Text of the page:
|Not Yet Published||paperback||$19.95||978-0-8131-7440-2|
208 pages Pubdate: 6 x 9
LISTEN: Rion Amilcar Scott chats with the Read More Podcast on why he wanted to show class tensions in the Black community, the role his dad played in his writing the book, why one of his stories wouldn't exist without the failed War on Drugs, and how he went from a "boring" title to Insurrections. | LISTEN ONLINE HERE.
Publicity Inquiries: Cameron M. Ludwick
LISTEN: Rion Amilcar Scott chats with the Kojo Nnamdi Show on how the Washington DC area helped inspire Insurrections. | LISTEN ONLINE HERE.
A suicidal father looks to an older neighbor—and the Cookie Monster—for salvation and sanctuary as his life begins to unravel. A man seeking to save his estranged, drug-addicted brother from the city’s underbelly confronts his own mortality. A chess match between a girl and her father turns into a master class about life, self-realization, and pride: “Now hold on little girl. . . . Chess is like real life. The white pieces go first so they got an advantage over the black pieces.”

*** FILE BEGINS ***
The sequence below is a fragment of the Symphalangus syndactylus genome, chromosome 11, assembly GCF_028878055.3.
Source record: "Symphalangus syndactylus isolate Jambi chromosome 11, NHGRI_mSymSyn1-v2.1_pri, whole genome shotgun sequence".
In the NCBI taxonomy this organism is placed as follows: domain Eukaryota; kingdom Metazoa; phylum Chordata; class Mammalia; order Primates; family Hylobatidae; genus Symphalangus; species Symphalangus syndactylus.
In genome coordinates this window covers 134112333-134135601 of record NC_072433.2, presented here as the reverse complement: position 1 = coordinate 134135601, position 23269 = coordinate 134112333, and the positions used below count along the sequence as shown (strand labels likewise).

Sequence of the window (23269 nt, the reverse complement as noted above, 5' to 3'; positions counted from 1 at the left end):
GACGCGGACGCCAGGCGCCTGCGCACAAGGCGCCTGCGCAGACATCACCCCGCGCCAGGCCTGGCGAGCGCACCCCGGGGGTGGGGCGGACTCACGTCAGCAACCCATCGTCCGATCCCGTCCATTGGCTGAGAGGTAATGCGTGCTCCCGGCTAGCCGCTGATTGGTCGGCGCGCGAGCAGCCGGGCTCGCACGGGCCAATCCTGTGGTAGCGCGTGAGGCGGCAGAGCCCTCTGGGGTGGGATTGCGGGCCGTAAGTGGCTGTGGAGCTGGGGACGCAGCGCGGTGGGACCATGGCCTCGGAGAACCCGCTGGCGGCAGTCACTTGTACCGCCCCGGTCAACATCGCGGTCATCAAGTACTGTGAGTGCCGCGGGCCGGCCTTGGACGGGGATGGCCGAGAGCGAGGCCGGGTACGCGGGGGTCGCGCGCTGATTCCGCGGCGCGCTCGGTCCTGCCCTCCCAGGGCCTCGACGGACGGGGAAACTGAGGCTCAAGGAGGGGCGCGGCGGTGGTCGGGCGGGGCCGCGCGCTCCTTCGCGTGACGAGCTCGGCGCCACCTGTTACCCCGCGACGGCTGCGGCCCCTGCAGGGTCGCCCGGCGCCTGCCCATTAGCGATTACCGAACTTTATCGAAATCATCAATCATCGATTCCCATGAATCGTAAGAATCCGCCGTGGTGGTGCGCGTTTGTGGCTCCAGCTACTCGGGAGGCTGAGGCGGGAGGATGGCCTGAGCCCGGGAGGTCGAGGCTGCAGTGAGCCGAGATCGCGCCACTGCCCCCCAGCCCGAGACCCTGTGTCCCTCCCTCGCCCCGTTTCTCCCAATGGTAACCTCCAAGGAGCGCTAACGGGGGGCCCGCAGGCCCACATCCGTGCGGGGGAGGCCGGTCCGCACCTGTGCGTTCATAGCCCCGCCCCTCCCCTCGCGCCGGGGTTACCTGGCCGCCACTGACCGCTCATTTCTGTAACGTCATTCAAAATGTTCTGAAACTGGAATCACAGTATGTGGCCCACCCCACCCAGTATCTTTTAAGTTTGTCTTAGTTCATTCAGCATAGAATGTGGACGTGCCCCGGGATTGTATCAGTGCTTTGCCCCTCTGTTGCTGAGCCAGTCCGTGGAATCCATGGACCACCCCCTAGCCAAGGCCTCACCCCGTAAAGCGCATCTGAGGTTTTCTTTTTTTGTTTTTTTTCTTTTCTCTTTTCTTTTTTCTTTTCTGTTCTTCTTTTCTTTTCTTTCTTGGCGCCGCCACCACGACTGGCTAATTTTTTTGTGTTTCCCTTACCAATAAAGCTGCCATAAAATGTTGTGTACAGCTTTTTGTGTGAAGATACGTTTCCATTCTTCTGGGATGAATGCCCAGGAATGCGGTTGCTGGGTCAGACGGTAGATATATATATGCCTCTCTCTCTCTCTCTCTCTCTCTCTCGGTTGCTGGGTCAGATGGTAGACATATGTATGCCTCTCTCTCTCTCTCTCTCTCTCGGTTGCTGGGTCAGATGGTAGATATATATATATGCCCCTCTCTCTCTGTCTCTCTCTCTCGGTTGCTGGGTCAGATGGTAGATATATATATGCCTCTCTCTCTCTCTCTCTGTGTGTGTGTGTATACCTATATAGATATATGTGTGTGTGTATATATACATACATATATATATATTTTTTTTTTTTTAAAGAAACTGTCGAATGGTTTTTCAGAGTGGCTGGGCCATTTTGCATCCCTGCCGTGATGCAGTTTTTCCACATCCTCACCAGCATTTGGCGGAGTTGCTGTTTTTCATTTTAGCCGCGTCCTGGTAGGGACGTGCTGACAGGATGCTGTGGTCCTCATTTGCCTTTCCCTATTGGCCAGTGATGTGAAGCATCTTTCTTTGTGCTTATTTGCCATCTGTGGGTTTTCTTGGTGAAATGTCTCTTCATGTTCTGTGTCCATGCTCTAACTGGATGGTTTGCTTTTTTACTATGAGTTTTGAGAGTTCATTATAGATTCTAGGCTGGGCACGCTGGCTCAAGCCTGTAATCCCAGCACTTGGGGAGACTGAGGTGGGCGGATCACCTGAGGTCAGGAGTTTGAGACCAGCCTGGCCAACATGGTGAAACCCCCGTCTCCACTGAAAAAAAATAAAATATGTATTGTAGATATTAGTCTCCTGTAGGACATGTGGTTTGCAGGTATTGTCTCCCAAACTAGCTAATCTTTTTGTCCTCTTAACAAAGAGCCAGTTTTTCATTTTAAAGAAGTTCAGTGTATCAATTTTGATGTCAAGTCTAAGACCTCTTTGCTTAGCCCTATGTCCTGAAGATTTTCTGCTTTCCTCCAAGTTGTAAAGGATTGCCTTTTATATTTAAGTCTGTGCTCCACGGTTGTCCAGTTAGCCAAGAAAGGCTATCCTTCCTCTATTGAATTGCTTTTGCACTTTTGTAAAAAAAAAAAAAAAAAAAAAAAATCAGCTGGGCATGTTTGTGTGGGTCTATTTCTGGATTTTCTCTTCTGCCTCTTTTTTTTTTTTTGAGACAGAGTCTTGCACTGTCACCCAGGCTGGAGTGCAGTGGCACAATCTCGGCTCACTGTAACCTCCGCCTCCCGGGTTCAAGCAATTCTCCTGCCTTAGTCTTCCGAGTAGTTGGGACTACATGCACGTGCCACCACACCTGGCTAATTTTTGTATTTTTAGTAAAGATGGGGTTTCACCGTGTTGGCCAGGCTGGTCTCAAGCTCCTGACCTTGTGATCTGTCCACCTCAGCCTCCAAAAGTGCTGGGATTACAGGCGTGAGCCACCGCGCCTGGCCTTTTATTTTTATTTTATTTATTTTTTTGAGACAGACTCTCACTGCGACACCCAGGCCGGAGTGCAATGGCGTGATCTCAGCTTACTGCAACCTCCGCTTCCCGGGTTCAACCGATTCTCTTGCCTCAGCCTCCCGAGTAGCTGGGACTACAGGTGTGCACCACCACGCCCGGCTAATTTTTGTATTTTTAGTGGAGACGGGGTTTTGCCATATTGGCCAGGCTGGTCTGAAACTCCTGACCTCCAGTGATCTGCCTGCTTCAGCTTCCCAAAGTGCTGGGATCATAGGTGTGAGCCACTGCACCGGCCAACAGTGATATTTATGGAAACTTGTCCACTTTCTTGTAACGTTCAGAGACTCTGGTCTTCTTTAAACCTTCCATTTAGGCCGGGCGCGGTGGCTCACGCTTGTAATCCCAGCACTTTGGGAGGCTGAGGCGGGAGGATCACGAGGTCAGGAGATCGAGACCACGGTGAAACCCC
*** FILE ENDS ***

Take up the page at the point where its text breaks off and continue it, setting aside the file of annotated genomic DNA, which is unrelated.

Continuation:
These are just a few glimpses into the world of the residents of the fictional town of Cross River, Maryland, a largely black settlement founded in 1807 after the only successful slave revolt in the United States. Raw, edgy, and unrelenting yet infused with forgiveness, redemption, and humor, the stories in this collection explore characters suffering the quiet tragedies of everyday life and fighting for survival.
In Insurrections, Rion Amilcar Scott’s lyrical prose authentically portrays individuals growing up and growing old in an African American community. Writing with a delivery and dialect that are intense and unapologetically current, Scott presents characters who dare to make their own choices—choices of kindness or cruelty—in the depths of darkness and hopelessness. Although Cross River’s residents may be halted or deterred in their search for fulfillment, their spirits remain resilient—always evolving and constantly moving.